A Long Day & Longer Night

Central America Cruise Summary Day 2

My Trip on the First Day

Tuesday, 18 July.  After waking up so many times I stopped counting, I was glad to see the dawn so I could get out of this spot.  Now I’ll tell you why:

I had gone to bed by 20:00 hours, having spent more than an hour futzing with anchors and snubbers.

Dauntless was as disheveled as ever.  I had to clear a line thru containers and chairs that had moved around the salon. The stern deck was a mess also.

Coming into my first anchorage

When I first put out the bow anchor, it was obvious the Krogen would not lie into the wind, but perpendicular to it.  Probably caused by currents in the bay, but it made the rolling even worse than it had been the previous 12 hours. But the next anchorage was 35 miles away, another 7 hours. I could not go on, I had to make this work.

First, I tried attaching the snubber like to the midships cleat instead of the bow as is normal. I also put out another 50 feet of chain after the snubber. My idea was to put some pressure on the side of the boat to try to hold it into the waves better. (This may have worked better had I connected it to the stern).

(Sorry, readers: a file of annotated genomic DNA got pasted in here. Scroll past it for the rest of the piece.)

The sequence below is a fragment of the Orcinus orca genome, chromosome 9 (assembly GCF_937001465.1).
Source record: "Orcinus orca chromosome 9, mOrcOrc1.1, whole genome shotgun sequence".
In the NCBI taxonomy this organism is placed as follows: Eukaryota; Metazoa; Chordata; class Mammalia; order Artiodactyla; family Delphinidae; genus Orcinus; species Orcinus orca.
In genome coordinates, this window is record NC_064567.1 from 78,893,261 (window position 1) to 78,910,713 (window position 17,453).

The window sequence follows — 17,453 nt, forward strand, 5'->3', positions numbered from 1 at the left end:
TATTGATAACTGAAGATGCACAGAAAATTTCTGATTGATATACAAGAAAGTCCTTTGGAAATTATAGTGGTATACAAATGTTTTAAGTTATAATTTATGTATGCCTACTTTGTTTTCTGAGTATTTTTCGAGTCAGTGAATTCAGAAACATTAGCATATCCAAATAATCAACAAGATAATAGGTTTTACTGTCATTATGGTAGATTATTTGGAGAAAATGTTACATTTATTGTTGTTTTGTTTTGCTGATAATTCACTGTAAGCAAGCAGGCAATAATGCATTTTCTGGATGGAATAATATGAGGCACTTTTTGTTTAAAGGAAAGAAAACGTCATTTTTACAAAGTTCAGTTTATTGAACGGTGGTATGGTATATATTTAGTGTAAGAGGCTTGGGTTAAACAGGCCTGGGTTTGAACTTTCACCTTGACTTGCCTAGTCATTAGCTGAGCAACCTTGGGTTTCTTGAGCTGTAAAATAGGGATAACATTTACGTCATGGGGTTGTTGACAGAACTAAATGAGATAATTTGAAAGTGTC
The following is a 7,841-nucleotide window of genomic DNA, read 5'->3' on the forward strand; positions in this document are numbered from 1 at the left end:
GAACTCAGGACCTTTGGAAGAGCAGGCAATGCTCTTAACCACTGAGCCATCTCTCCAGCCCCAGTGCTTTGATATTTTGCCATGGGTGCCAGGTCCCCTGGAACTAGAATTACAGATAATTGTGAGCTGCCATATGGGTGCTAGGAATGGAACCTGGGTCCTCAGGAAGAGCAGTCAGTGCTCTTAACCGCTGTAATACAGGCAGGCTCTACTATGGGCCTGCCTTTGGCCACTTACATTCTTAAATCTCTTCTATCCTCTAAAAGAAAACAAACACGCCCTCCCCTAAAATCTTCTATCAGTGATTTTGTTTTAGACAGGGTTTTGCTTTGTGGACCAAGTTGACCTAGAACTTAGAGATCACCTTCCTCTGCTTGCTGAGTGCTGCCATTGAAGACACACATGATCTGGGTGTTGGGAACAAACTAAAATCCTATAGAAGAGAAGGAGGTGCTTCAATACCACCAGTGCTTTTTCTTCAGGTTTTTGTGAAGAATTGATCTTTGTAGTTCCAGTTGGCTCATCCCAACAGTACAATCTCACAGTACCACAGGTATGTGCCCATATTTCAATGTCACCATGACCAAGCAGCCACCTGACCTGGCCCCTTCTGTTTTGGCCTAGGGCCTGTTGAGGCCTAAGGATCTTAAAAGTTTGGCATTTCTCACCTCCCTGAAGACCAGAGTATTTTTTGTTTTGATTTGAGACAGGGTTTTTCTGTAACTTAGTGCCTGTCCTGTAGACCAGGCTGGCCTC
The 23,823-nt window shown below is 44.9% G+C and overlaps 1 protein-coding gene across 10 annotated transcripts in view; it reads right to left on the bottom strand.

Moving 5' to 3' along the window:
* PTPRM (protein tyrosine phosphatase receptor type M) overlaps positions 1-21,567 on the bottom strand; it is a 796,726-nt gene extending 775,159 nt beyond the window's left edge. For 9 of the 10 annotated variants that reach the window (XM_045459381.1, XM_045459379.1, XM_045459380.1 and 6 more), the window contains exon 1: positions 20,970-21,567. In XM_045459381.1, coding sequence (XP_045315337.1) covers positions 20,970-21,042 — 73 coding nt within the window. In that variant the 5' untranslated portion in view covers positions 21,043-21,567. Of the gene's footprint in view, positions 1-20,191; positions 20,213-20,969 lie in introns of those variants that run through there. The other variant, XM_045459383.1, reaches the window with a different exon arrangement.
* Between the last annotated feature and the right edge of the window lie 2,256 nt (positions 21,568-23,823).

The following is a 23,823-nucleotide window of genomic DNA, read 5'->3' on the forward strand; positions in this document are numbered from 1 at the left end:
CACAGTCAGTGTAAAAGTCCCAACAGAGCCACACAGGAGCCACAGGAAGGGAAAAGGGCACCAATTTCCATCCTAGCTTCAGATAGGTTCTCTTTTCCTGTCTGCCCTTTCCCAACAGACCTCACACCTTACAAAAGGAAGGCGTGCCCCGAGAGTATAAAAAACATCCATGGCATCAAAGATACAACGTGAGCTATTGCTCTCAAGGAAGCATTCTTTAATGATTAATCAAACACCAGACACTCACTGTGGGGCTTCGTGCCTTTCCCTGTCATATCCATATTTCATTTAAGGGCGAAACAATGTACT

An hour later, I realized this was not working.  I started the engine briefly to get us into the waves, then threw out the stern anchor on short scope, hoping this would hold us in the right direction.

For about 15 minutes it seems to significantly reduce the roll.  I had made a pot of beans, corn and hot dog.

My dinner

That was my no so healthy dinner, but as I told Trinh, I hadn’t passed any gardens today. Besides humans can live a long time on a single food.  It wouldn’t kill me to not have balanced meal for a while.

I tried to go to sleep, but the boat had this terrible movement.  There was a rolling oscillation that would get worse after about 4 rolls, then die off for about 30 seconds before doing it again. No way could I get to sleep with that.  I got up numerous times to see if we had moved. We had moved but the bow anchor was doing fine.